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Heathen Master Filcsik by Kalman Mikszath

Heathen Master Filcsik

Cleveland Ohio mdccccx

Heathen Master Filcsik, From the Magyar of Kálmán Mikszáth: Translated by William N. Loew.


Cleveland Ohio: Printed at The Clerk's Private Press—mcmx


Introductory Note.

Through the kindness of William N. Loew, Esq., of the New York Bar, who has generously placed the manuscript at our disposal, we are able to offer a translation of one of the shorter stories by a living Hungarian writer.

The Magyar literature offers a mine of gold to the translator, but on account of the difficulties of the language very few have explored it. With the exception of the great novelist, Maurus Jókai, the works of the majority of the first class authors are unknown to the average American reader.

The difficulties of the Magyar tongue have been referred to. It is the one great literary language of Europe that is of non-Aryan origin. It is syllabic agglutinative, that is, the word inflections are made up by adding syllables to the root word that is never lost. The verb is particularly flexible and many of the tenses cannot be rendered adequately in English because they are constructed after a different system. The fine distinctions possible for the Magyar verb can only be felt, and not translated. This will explain the seeming inconsistency of the tenses in our story, where presents, futures, and perfects appear to be used indiscriminately, and yet the whole action has taken place in the more or less remote past. In this way the translator has endeavored to convey the vivid action of the original so far as the English verb system would allow him.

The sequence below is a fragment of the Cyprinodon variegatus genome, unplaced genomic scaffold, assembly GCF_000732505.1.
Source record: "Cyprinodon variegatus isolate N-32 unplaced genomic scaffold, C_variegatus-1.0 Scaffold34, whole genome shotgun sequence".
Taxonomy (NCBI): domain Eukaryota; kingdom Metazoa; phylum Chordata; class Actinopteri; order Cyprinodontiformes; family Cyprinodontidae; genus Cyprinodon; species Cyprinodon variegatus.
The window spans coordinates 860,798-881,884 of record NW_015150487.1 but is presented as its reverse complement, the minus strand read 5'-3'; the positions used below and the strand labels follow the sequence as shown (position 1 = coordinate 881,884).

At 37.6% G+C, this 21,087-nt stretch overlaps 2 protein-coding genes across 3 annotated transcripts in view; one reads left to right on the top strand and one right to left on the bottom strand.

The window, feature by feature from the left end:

The author, Kálmán Mikszáth, is a follower of Jókai, but without the great master's originality. He has been called the “Mark Twain” of Magyar literature, and is looked upon by his compatriots as their leading humorist. He is a prolific writer of the feuilliton, that peculiar institution of the continental newspaper, and several collections of these have been published. Some of his works have been translated into English, but so far as could be learned, not this story of “Heathen Master Filcsik.” His subjects are drawn generally from scenes relating to North Hungarian peasant life, and are told with a directness that makes the action move along rapidly. He also uses the folk lore in his works, the present tale being founded upon older material current in the country districts. Many of the details of his stories are left to the reader's imagination; he touches only the high lights, the shadows must be given form by the reader himself. His humor manifests itself in the most unexpected ways, even in this grim story of the unforgiving cobbler, there are touches of a sly, suggestive humor that brighten the otherwise sombre narrative.

    Cleveland, Ohio,
    March 17th, 1910.


Heathen Master Filcsik.

There is a foolish rumor current all over Csolt, Majornok and Bodok, that the famous fur cloak of old Filcsik is only a figment of his imagination. He speaks constantly of it; he boasts about it; he claims to wear it somewhere, but, as a matter of fact (so it is said) he has no fur cloak, and in all likelihood never had one.

Yet he did have one. The people of Gozon (he moved into our midst from beyond the Bágy) and especially the older ones recollect it well.